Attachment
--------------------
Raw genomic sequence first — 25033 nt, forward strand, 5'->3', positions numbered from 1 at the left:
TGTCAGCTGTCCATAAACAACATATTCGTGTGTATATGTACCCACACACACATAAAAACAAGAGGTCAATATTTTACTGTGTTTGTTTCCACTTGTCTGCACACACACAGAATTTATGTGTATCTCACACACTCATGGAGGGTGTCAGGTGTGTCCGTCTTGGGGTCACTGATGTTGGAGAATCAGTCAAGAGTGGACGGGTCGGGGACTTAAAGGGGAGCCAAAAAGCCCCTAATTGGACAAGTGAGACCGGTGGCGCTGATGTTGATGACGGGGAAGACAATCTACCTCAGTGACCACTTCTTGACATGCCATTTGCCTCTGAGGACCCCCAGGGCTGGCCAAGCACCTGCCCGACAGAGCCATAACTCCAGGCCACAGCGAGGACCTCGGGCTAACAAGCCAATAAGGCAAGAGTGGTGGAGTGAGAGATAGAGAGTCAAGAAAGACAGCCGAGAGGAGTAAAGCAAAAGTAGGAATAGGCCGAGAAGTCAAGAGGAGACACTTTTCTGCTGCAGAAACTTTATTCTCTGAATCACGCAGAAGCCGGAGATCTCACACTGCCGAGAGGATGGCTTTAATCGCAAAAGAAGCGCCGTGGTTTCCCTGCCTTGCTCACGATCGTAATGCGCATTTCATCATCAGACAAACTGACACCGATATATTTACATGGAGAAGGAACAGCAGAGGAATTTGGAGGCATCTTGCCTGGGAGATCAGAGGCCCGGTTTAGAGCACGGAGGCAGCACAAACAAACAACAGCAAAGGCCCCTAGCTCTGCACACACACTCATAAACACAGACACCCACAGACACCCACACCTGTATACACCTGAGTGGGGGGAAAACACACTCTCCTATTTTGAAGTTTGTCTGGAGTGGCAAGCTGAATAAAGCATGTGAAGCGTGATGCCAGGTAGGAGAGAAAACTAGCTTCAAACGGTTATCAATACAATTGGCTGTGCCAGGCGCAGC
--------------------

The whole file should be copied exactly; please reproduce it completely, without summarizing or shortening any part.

Raw genomic sequence first — 25033 nt, forward strand, 5'->3', positions numbered from 1 at the left:
TGTCAGCTGTCCATAAACAACATATTCGTGTGTATATGTACCCACACACACATAAAAACAAGAGGTCAATATTTTACTGTGTTTGTTTCCACTTGTCTGCACACACACAGAATTTATGTGTATCTCACACACTCATGGAGGGTGTCAGGTGTGTCCGTCTTGGGGTCACTGATGTTGGAGAATCAGTCAAGAGTGGACGGGTCGGGGACTTAAAGGGGAGCCAAAAAGCCCCTAATTGGACAAGTGAGACCGGTGGCGCTGATGTTGATGACGGGGAAGACAATCTACCTCAGTGACCACTTCTTGACATGCCATTTGCCTCTGAGGACCCCCAGGGCTGGCCAAGCACCTGCCCGACAGAGCCATAACTCCAGGCCACAGCGAGGACCTCGGGCTAACAAGCCAATAAGGCAAGAGTGGTGGAGTGAGAGATAGAGAGTCAAGAAAGACAGCCGAGAGGAGTAAAGCAAAAGTAGGAATAGGCCGAGAAGTCAAGAGGAGACACTTTTCTGCTGCAGAAACTTTATTCTCTGAATCACGCAGAAGCCGGAGATCTCACACTGCCGAGAGGATGGCTTTAATCGCAAAAGAAGCGCCGTGGTTTCCCTGCCTTGCTCACGATCGTAATGCGCATTTCATCATCAGACAAACTGACACCGATATATTTACATGGAGAAGGAACAGCAGAGGAATTTGGAGGCATCTTGCCTGGGAGATCAGAGGCCCGGTTTAGAGCACGGAGGCAGCACAAACAAACAACAGCAAAGGCCCCTAGCTCTGCACACACACTCATAAACACAGACACCCACAGACACCCACACCTGTATACACCTGAGTGGGGGGAAAACACACTCTCCTATTTTGAAGTTTGTCTGGAGTGGCAAGCTGAATAAAGCATGTGAAGCGTGATGCCAGGTAGGAGAGAAAACTAGCTTCAAACGGTTATCAATACAATTGGCTGTGCCAGGCGCAGC